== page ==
Dental Implants: Are they Worth the Cost?

4 minute read

By Jordana Weiss

If you’ve been living with a missing tooth or are worried about the integrity of your remaining teeth, you’ve probably thought about dental implants. Fortunately, you can learn everything you need to know about dental implants with a search online.

Dental implants are artificial teeth that are attached to a framework that is implanted into your jaw so that the bone eventually fuses with the metal implantation device. This creates a secure base for artificial teeth to be screwed in.

Conventional Implants

The two different types of dental implants that are the most frequently used by dentists today are conventional implants and mini implants.

Conventional implants are the standard used in most situations. A post that ranges anywhere from 3.5mm to 6mm in diameter is inserted into the jawbone, then allowed several months to heal, during which time the implant fuses with the jawbone. Then, a little metal piece called an abutment is used to connect the artificial tooth to the implanted post. Conventional implants require that the patient’s jawbone remain strong enough to support the implant, which is why some people who have experienced bone loss chose mini implants instead.


There are many positive aspects to choosing conventional implants over mini implants.

Conventional implants are much more secure since the post that attaches to the jawbone is larger, so the risk for implant failure is much lower. Many dentists are moving away from using mini implants, citing research that has shown that they do not provide the same long-term stability and support as conventional implants.

If you’re looking to replace a single tooth, rather than support a bridge or set of dentures, most dentists feel that there’s no better option for natural-feeling, stable artificial teeth than the conventional implant.


One of the major differences between conventional implants and mini implants is that conventional implants typically take longer to insert, and the procedure is much more invasive, typically requiring stitches. For some people, this is a major deterrent. If a conventional implant is best for that patient, there may be some necessary procedures like bone grafts and sinus lifts that need to be performed first in order to stabilize the jawbone, which are expensive and require months of healing.


Conventional implants typically cost more at the outset than mini implants, because they’re larger and require more appointments to insert. However, due to their larger size, conventional implants are much less prone to implant failure, which means that once your implants are inserted, you’ll need periodic checkups, but they should never need to be fully replaced.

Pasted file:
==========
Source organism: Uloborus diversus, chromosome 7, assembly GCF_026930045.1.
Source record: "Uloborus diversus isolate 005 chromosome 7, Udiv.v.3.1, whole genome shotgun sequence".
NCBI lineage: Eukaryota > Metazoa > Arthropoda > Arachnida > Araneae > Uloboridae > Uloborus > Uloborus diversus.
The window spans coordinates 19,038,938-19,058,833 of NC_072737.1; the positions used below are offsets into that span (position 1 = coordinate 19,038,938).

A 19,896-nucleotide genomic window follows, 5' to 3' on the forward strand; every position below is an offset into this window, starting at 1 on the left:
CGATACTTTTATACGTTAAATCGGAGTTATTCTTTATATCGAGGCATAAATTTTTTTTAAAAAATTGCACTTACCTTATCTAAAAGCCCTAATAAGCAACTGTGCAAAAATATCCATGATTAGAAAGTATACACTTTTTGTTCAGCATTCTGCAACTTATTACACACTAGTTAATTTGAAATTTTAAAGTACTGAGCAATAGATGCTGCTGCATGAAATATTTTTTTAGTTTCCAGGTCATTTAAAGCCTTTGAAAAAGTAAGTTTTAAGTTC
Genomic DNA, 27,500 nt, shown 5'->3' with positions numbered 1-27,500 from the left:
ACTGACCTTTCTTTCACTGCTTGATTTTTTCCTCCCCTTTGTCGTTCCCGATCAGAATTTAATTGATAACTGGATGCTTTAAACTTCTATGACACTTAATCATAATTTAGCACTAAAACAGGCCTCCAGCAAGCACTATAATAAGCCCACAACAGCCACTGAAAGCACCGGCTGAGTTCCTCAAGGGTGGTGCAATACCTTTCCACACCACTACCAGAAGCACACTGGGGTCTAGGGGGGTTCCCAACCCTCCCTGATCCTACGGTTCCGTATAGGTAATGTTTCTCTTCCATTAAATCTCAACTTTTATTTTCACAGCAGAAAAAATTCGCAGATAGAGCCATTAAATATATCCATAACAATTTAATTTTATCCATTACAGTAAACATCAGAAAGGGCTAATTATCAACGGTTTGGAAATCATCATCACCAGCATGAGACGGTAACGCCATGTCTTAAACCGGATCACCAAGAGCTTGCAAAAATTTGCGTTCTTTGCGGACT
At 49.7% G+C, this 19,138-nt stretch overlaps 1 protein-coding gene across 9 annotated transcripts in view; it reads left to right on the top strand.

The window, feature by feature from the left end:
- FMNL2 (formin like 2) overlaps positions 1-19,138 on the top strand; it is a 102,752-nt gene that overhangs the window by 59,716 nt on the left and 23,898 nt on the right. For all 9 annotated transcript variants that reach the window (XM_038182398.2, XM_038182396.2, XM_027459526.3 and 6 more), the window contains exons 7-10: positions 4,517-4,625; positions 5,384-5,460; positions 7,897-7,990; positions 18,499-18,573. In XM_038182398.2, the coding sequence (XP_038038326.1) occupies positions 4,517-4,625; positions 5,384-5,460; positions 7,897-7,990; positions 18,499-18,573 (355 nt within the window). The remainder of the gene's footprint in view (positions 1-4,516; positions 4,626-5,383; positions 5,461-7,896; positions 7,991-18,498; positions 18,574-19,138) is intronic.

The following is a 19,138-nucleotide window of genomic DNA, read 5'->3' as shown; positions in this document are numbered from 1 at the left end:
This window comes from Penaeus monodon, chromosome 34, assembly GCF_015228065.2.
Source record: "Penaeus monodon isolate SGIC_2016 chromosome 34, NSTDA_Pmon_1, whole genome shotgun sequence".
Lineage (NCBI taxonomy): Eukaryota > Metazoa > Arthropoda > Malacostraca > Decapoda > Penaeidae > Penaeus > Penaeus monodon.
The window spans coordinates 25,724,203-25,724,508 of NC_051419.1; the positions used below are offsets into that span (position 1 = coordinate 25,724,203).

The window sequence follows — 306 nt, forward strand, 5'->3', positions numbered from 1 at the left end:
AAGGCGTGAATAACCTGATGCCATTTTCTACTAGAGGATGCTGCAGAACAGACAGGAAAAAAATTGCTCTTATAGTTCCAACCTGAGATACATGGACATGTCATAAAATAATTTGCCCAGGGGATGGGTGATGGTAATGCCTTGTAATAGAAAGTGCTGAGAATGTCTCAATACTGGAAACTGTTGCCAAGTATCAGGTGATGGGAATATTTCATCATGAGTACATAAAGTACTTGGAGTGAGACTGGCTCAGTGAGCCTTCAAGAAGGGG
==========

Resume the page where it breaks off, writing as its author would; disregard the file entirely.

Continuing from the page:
The New York Times found that the cost of a conventional single tooth implant ranged from $3,000 to $4,500 depending on the situation, as well as the attending dentist’s level of experience.

Mini Implants

The other type of dental implant that’s available on the market today is the mini implant. Unlike the standard dental implant, which comes in three different parts (the implant post, the abutment, and the artificial tooth), the mini implant only has two pieces: the abutment and the implant post are crafted in one piece, and the artificial tooth is later inserted on to the top.

Mini implants are available for people that may not have enough bone left in their jaw to support a conventional implant post. Due to the smaller space to work with, mini implant posts are typically only 2mm to 3.5mm in diameter. If you’ve already experienced significant bone degeneration, then you may be eligible for a mini implant as opposed to conventional implants.


Mini implants are available to people who otherwise would not be candidates for dental implants due to ongoing bone loss. This is a positive for people with bone loss who do not wish to undergo the bone grafts or sinus lifts that would be required to support a conventional implant. Many people also say that the placement of mini implants causes less pain than conventional implants and requires fewer visits to the dentist. Mini implant posts can be inserted over the course of one visit, and that procedure generally doesn’t require sutures.


One of the negative aspects of mini implants is that because they’re smaller, they hold less tightly to the jaw bone, and are more prone to instability and implant failure than conventional implants. They can also be moved or shifted by someone who is prone to teeth grinding or clenching. This habit, which is called bruxism, can put a strain on both real and artificial teeth, and mini implants may not be strong enough to withstand the continual pressure.


Mini dental implants generally cost less money per tooth than conventional dental implants because they are smaller and use less material. However, many people use multiple mini implants to support a larger restoration, so it is possible that your costs over time will add up to a larger sum than if you had been able to get conventional implants. All costs are dependent on your dentist’s experience and personal fee schedule.

Jordana Weiss